Since the first edition of Dave Awl’s Facebook Me! A Guide to Socializing, Sharing, and Promoting on Facebook, the social networking site has undergone many changes. The page layout has been redesigned, certain features (such as Facebook’s virtual gifts) have disappeared, and users now “like” a product or famous figure rather than become a “fan.” In the second edition of Facebook Me, Awl expands upon these changes as well as adds material concerning marketing. Even more importantly, Awl defines proper Facebook etiquette and dispenses advice on security measures, making Facebook Me! an essential reference tool for new and experienced users.
Including a profuse amount of screenshots, Facebook Me! guides the reader through setting up a profile, uploading photos, creating groups, and sharing content. Should someone accept a “friend” invitation from a stranger? Awl suggests caution and lists ways to research a person’s identity. To ensure the most interaction with friends, he also advises ways to enliven your page’s content. Although the author clearly enjoys Facebook, he acknowledges its downsides, recommends ways to ensure privacy and avoid potentially dangerous situations. Numerous sidebars provide additional information such as tips, warnings, and even shortcuts. Keeping up with friends’ updates can be a daunting task, and Awl offers many ideas on organizing your list so that one can view close friends’ status updates first. Even more importantly, Facebook Me! contains specific examples of phishing and even “clickjacking,” or postings that lead users to a fake, potentially harm-inducing page.
The second edition includes a new chapter, “Advertising and Promoting on Facebook.” While not as thorough as The Facebook Marketing Book, it provides valuable information on the social media marketing concept (“don’t sell it — share it,” Awl advises) and lists tips on writing effective copy. He also explains Facebook ads, the Marketplace, and landing tabs. Those looking for instruction on how to create these tabs should look elsewhere, as programming lies beyond the scope of Facebook Me! One of the sections is titled a “cheat sheet,” and that label most accurately describes the chapter.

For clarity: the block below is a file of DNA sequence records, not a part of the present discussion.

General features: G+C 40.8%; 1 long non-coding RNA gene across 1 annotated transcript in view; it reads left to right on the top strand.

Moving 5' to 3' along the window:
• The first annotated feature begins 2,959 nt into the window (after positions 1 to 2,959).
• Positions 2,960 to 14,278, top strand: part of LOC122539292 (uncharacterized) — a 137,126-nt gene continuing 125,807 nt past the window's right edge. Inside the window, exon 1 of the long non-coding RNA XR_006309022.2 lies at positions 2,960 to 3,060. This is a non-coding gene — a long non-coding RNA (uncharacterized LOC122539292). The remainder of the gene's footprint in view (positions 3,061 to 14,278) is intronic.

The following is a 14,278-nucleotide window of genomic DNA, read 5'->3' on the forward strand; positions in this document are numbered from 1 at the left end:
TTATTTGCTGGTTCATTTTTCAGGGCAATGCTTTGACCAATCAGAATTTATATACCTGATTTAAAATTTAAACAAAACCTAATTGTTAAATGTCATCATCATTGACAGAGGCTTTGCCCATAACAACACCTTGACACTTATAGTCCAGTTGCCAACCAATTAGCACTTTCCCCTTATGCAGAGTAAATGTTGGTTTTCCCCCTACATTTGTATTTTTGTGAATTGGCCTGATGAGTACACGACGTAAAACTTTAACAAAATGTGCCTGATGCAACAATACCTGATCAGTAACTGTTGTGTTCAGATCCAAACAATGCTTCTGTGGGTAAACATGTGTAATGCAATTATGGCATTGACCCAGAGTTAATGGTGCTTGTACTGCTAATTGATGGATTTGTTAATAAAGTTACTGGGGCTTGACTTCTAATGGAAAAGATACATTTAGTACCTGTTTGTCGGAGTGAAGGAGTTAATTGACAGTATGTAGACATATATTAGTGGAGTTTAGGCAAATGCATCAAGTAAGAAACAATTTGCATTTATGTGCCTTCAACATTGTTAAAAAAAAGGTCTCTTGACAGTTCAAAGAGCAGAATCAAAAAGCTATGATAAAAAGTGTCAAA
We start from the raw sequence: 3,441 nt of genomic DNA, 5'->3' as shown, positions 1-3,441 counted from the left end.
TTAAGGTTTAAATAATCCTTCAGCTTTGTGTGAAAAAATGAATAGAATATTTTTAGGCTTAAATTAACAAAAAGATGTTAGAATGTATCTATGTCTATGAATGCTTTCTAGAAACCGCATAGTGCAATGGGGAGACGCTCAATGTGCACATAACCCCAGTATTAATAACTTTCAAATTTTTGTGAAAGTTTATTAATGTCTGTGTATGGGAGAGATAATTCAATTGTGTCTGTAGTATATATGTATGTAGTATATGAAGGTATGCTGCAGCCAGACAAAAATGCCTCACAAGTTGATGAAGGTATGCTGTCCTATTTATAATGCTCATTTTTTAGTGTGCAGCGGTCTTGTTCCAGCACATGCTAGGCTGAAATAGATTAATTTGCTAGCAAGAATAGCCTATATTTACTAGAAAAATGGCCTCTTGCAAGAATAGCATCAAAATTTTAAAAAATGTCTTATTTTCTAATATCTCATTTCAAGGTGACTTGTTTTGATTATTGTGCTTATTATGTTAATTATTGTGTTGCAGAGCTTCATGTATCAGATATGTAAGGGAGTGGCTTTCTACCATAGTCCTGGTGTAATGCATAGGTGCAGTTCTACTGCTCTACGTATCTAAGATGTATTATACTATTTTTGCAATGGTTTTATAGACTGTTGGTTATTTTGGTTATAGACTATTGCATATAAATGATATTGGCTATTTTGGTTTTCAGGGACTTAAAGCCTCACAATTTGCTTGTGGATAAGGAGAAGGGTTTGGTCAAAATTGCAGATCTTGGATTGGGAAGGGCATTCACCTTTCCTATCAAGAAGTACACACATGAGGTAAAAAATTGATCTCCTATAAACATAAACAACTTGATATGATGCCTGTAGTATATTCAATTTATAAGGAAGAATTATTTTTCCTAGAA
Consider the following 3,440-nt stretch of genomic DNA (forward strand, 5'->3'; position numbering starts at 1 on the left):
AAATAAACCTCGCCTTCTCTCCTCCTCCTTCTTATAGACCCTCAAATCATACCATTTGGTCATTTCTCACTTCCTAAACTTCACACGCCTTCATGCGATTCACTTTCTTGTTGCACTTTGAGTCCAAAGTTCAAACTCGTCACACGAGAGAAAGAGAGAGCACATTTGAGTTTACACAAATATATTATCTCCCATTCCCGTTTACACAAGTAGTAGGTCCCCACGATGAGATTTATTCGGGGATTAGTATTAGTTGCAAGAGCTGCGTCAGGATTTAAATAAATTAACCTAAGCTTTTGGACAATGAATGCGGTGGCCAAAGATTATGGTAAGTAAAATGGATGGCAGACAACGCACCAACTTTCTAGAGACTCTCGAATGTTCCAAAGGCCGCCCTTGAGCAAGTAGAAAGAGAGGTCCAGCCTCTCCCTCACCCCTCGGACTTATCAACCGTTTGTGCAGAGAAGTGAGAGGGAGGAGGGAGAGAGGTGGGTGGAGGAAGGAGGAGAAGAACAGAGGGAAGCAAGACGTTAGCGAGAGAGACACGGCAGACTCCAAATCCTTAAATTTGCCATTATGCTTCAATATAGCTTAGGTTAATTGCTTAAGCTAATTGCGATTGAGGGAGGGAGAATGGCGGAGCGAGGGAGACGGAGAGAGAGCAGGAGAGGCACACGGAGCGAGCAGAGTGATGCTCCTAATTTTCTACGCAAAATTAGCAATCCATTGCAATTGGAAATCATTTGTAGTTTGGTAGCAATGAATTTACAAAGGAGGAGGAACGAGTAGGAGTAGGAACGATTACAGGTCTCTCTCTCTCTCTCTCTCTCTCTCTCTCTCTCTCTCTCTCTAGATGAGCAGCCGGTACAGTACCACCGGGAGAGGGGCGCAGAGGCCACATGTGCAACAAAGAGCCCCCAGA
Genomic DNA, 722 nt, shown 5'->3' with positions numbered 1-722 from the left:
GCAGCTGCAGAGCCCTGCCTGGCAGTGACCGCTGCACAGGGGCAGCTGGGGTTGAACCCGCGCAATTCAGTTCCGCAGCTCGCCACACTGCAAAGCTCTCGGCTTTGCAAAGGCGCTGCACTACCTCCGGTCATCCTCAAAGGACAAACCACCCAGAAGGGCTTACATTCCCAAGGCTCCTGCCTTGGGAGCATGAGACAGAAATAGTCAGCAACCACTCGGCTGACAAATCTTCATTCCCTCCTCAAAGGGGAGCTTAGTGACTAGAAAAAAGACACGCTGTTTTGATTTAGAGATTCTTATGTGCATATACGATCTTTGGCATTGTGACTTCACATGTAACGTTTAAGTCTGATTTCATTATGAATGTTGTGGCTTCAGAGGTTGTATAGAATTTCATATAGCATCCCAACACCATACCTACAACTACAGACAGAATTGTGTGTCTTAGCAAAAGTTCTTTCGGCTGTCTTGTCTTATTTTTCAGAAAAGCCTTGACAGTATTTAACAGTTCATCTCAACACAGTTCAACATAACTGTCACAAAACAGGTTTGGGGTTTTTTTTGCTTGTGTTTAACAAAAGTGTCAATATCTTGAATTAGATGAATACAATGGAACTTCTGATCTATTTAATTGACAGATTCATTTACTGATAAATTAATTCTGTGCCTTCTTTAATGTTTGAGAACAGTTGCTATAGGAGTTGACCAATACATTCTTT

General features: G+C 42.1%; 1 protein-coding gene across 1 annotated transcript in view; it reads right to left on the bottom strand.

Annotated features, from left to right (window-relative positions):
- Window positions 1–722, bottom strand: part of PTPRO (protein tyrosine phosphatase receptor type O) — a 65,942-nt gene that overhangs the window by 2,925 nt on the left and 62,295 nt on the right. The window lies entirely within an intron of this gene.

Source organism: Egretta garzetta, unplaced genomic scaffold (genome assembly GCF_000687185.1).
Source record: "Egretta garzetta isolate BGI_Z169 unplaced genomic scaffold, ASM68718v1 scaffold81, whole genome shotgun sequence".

Another expanded chapter, “Facebook at Work,” addresses a new issue: using Facebook as a career networking tool. To do this, Awl explains, one needs to keep a professional profile. Potential employers increasingly check applicants’ profiles to determine possible problems. Therefore, users must use common sense as to which pictures are appropriate to post. Another section targets employers, advising them not to make hasty decisions about applicants based on Facebook profiles. Should they be judged based on their posts (or friends’ possibly offensive comments), or grammatical errors? While Awl cannot provide absolute answers, he spotlights an essential topic that affects any job seeker or even a university applicant.
As with the first edition, Facebook Me! maintains the reader’s interest through conversational, at times amusing prose. Newcomers will not find any difficulty with terminology, as Awl anticipates questions such as “what does ‘tagging’ mean?” For experienced users, the book serves as a useful reference tool, refreshing one’s memory on how to edit a profile or providing suggestions on handy applications. Troubleshooting issues, such as what to do if one’s name is erroneously rejected by Facebook, are thoroughly explained, or Awl advises readers where to find more information.
Similar to the first edition, Facebook Me! could be retitled “Everything You Wanted to Know about Facebook but Were Afraid to Ask.” Any reader should keep this book next to their computers, and the book will surely see some wear due to frequent use.Powered by Sidelines